TomTom Runner 2/Spark – Unboxing, Box Contents, Weights and Dimensions

This is part of the detailed review for the TomTom Runner 2 (aka SPARK) and covers the less interesting unboxing, contents, weights, dimensions & installation of the components.

Go back to the main review

————————————————————————————————

The box is nice looking, functional and gives you a good look at what you are about to buy or open. You can see here that I have the CARDIO version (which means it has optical heart rate built-in) and the MP3/AAC player. This didn’t come with headphones, not to worry you can buy one with headphones or use any Bluetooth 4 (SMART) compatible pair.

TomTom Runner 2 - SPARK - Music Cardio GPS

TomTom Runner 2 – SPARK – Music Cardio GPS

So as I had no headphones there wasn’t much in the box really. Just a charger and a manual which I will endeavour not to read unless pushed.

TomTom Runner 2 - SPARK - Music Cardio GPS

TomTom Runner 2 – SPARK – Music Cardio GPS

The Runner 2/spark will connect to a bluetooth speed/cadence sensor (not supplied). We’ll come back to that later.

The watch should have sufficient charge to be used when you receive it but you can top it up before you get started in earnest. I found the charging cradle a little stiff and difficult to get on. I would prefer a micro USB connection but would imagine that would create more waterproofing issues than the charging method used by TomTom.

Weights and Dimensions

The screen size is 22x25mm, which is fine. You can see in the following images that it’s very similarly sized to the competing Polar M400. Comparing to the high-end Epson SF-810’s round screen you probably get a bit more screen real-estate with the TomTom and, although the 920XT looks bigger in reality, it’s the casing which mostly gives that impression.

This slideshow requires JavaScript.

It’s not as super thin and light as the Garmin 620 but is very much on par with the Polar M400.

Turning to the thickness you can see it compares very favourably with the M400 as the thickness is essentially the same but the M400 does NOT have an optical sensor built in. Nice job TomTom.

Turning to the Epson which DOES have an optical sensor built in you can quite clearly see that the Epson is thicker.

This slideshow requires JavaScript.

I have small/regular sized wrists but the large-strapped TomTom Runner 2 fitted fine.

The synthetic strap on the TomTom is slightly overwhelming and gives, perhaps, a little too much of an impression of rubber-ness to the watch overall. In reality that’s not the case and the main body of the unit is most definitely metal with a glass screen.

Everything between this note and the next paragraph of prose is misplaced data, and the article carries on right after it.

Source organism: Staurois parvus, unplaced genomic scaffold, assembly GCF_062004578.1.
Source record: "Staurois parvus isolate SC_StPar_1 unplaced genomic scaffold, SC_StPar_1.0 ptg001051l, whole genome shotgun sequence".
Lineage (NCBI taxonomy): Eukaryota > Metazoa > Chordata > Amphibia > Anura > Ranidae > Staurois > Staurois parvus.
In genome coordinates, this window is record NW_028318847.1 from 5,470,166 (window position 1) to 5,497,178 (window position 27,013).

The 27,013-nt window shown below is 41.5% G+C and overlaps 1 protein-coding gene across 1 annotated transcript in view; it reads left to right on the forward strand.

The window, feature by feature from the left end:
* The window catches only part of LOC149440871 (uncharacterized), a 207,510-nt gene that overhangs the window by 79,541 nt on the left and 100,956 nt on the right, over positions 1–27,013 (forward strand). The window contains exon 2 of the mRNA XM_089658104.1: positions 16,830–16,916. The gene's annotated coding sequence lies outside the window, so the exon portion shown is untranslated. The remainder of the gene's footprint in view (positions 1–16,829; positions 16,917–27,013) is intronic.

IMG_4157Aesthetics

I would say the TomTom is modern-looking and may well appeal equally to younger males or females. It’s certainly wearable as a day-to-day watch, in terms of its looks.

It certainly has none of the nonsense of some of the outlandish-to-garish colour schemes of some manufacturers. Sure, offer those options; but offer plain colours too.

I probably have a preference for square or rectangular faces as they typically allow more data on the screen. You might prefer the round Epson, shown earlier.

I think it looks OK. Each to their own.

Controls

It’s not a touch screen. Although covering the screen will turn the backlight on, which is handy for the upcoming winter runs.

The one square button controls everything. I don’t particularly like it. That’s just me though. It *IS* a good design, IMO, and is fairly intuitive to use. Press the top of the button to go to music stuff, press the left of the button to do activity tracking stuff, press down to do all the general settings.

Pressing the button to the right opens up all the different sports and the various sub menus for each. Essentially press-right is the positive ‘Go’ or ‘Enter’ type action.

Battery

The battery is stated to be good for 3 weeks as an activity tracker and up to 11 hours with GPS. The optical HR will probably knock off 2-3 hours from that life in reality. The speed/cadence sensors in bike mode maybe a tad more. That probably translates to the same sort of battery life as the Polar (8 hours) and the 7/8 hours of the optical Garmin 225. I would imagine they all use pretty similar battery technology.

Water Resistance

You can swim with the Runner 2/Spark and if you can go down 40m or so it should still be fine.

Optical Sensors

I’ll cover this in more detail in the main part of the review as I like this sort of thing and think everyone else should do too 😉 Sorry!

Anyway, here’s a photo and if you look very, very closely you will see LOTS of tiny little sensors.

TomTom Runner 2 - SPARK - Music Cardio GPS

TomTom Runner 2 – SPARK – Music Cardio GPS

Go back to the main review

Leave a Reply